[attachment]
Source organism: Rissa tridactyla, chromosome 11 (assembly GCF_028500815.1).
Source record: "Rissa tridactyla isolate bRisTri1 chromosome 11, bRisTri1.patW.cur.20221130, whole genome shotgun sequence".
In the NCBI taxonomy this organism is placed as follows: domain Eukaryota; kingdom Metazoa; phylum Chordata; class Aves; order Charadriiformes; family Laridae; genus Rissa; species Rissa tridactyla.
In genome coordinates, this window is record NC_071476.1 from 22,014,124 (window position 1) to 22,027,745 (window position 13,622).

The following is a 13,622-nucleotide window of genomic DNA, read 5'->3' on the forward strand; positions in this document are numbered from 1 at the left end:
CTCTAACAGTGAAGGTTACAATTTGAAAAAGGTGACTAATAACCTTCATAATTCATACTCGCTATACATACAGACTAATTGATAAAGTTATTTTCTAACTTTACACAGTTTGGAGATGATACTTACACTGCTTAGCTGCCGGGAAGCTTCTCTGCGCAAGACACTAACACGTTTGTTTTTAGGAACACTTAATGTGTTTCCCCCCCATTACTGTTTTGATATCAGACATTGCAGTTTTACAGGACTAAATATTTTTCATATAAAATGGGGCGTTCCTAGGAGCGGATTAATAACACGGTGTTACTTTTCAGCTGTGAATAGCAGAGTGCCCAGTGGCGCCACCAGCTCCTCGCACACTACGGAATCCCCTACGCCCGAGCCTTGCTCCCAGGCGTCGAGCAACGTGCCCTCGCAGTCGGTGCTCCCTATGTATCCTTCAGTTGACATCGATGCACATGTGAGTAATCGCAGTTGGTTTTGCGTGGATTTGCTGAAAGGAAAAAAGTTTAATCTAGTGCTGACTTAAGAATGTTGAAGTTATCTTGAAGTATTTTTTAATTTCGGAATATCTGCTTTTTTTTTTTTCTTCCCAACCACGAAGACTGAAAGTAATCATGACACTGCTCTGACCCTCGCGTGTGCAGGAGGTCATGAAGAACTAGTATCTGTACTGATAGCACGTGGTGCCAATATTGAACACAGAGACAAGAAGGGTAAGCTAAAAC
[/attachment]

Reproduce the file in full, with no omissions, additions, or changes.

Source organism: Rissa tridactyla, chromosome 11 (assembly GCF_028500815.1).
Source record: "Rissa tridactyla isolate bRisTri1 chromosome 11, bRisTri1.patW.cur.20221130, whole genome shotgun sequence".
In the NCBI taxonomy this organism is placed as follows: domain Eukaryota; kingdom Metazoa; phylum Chordata; class Aves; order Charadriiformes; family Laridae; genus Rissa; species Rissa tridactyla.
In genome coordinates, this window is record NC_071476.1 from 22,014,124 (window position 1) to 22,027,745 (window position 13,622).

The following is a 13,622-nucleotide window of genomic DNA, read 5'->3' on the forward strand; positions in this document are numbered from 1 at the left end:
CTCTAACAGTGAAGGTTACAATTTGAAAAAGGTGACTAATAACCTTCATAATTCATACTCGCTATACATACAGACTAATTGATAAAGTTATTTTCTAACTTTACACAGTTTGGAGATGATACTTACACTGCTTAGCTGCCGGGAAGCTTCTCTGCGCAAGACACTAACACGTTTGTTTTTAGGAACACTTAATGTGTTTCCCCCCCATTACTGTTTTGATATCAGACATTGCAGTTTTACAGGACTAAATATTTTTCATATAAAATGGGGCGTTCCTAGGAGCGGATTAATAACACGGTGTTACTTTTCAGCTGTGAATAGCAGAGTGCCCAGTGGCGCCACCAGCTCCTCGCACACTACGGAATCCCCTACGCCCGAGCCTTGCTCCCAGGCGTCGAGCAACGTGCCCTCGCAGTCGGTGCTCCCTATGTATCCTTCAGTTGACATCGATGCACATGTGAGTAATCGCAGTTGGTTTTGCGTGGATTTGCTGAAAGGAAAAAAGTTTAATCTAGTGCTGACTTAAGAATGTTGAAGTTATCTTGAAGTATTTTTTAATTTCGGAATATCTGCTTTTTTTTTTTTCTTCCCAACCACGAAGACTGAAAGTAATCATGACACTGCTCTGACCCTCGCGTGTGCAGGAGGTCATGAAGAACTAGTATCTGTACTGATAGCACGTGGTGCCAATATTGAACACAGAGACAAGAAGGGTAAGCTAAAAC